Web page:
"These findings indicate that consumption of a processed diet can produce significant and abrupt memory deficits -- and in the aging population, rapid memory decline has a greater likelihood of progressing into neurodegenerative diseases such as Alzheimer's disease. By being aware of this, maybe we can limit processed foods in our diets and increase consumption of foods that are rich in the omega-3 fatty acid DHA to either prevent or slow that progression."

The research is published in the journal Brain, Behavior, and Immunity.

Barrientos' lab studies how everyday life events -- such as surgery, an infection or, in this case, an unhealthy diet -- might trigger inflammation in the aging brain, with a specific focus on the hippocampus and amygdala regions. This work builds on her previous research suggesting a short-term, high-fat diet can lead to memory loss and brain inflammation in older animals, and that DHA levels are lower in the hippocampus and amygdala of the aged rat brain.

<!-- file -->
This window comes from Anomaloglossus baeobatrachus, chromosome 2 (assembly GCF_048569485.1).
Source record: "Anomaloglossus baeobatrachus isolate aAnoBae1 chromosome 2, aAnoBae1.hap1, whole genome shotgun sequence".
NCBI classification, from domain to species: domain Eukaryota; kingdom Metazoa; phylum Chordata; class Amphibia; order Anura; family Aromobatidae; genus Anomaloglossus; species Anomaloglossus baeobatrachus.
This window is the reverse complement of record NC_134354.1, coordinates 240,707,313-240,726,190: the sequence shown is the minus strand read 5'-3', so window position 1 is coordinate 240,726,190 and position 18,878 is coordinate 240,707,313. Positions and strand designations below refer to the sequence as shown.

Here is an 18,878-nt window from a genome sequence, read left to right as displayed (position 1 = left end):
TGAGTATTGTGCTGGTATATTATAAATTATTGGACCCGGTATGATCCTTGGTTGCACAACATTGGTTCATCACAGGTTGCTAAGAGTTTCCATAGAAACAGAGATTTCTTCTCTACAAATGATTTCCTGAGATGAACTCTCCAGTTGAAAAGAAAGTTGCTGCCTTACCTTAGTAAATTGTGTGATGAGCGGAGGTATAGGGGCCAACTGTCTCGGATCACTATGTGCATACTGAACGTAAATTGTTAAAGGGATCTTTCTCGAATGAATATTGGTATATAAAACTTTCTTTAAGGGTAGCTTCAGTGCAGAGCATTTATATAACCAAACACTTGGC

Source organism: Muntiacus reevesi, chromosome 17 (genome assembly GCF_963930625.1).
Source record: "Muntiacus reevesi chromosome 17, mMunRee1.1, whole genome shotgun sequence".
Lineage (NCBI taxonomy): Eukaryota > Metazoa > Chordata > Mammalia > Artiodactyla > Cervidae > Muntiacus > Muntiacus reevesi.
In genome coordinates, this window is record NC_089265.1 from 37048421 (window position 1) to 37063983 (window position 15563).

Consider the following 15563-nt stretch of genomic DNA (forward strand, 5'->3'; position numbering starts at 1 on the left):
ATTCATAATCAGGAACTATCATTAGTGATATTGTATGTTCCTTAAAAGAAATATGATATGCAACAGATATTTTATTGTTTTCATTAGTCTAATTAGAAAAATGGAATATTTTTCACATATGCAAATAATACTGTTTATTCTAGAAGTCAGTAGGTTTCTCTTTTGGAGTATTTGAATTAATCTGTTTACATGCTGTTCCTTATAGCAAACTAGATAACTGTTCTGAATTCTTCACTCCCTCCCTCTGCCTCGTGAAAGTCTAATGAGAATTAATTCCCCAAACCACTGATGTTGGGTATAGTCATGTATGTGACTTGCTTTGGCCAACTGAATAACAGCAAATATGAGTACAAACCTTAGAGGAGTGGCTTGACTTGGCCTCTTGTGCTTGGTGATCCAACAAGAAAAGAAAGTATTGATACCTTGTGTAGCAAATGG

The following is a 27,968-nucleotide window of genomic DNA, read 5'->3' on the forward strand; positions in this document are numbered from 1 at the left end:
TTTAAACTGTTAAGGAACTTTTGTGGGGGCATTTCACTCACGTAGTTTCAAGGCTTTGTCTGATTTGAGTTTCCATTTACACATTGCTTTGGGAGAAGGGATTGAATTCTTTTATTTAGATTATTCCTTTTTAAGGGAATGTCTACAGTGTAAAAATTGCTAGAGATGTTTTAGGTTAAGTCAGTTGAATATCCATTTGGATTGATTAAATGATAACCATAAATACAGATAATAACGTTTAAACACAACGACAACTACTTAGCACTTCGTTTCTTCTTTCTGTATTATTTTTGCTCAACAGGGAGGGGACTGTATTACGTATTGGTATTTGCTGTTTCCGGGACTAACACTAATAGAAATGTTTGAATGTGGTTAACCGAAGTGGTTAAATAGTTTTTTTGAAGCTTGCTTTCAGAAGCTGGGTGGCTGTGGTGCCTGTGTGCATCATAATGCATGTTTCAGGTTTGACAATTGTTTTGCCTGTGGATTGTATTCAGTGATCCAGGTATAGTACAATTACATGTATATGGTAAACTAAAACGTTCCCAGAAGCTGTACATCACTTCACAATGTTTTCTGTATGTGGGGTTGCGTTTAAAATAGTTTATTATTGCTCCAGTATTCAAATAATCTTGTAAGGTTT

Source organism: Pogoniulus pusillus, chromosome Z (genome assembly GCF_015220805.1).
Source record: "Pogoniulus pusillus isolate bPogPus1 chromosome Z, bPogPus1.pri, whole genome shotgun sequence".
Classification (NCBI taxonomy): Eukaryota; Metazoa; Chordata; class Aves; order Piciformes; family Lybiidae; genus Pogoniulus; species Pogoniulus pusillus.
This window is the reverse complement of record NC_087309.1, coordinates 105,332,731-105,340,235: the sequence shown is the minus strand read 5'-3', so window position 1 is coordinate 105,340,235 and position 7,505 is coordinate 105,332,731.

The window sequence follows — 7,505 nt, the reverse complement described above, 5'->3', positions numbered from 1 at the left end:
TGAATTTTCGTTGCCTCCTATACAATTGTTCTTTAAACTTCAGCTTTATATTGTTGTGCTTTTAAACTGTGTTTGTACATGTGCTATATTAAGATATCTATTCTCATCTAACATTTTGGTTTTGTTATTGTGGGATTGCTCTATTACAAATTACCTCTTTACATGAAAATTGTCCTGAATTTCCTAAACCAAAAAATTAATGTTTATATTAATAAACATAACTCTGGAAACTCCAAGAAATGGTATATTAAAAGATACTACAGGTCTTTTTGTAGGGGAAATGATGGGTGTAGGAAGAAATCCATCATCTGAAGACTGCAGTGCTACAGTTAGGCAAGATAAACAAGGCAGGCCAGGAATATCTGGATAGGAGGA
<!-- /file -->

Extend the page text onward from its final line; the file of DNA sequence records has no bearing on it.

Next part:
DHA, or docosahexaenoic acid, is an omega-3 fatty acid that is present along with eicosapentaenoic acid (EPA) in fish and other seafood. Among DHA's multiple functions in the brain is a role in fending off an inflammatory response -- this is the first study of its ability to act against brain inflammation brought on by a processed diet.

The research team randomly assigned 3-month-old and 24-month-old male rats to their normal chow (32% calories from protein, 54% from wheat-based complex carbs and 14% from fat), a highly-processed diet (19.6% of calories from protein, 63.3% from refined carbs -- cornstarch, maltodextrin and sucrose -- and 17.1% from fat), or the same processed diet supplemented with DHA.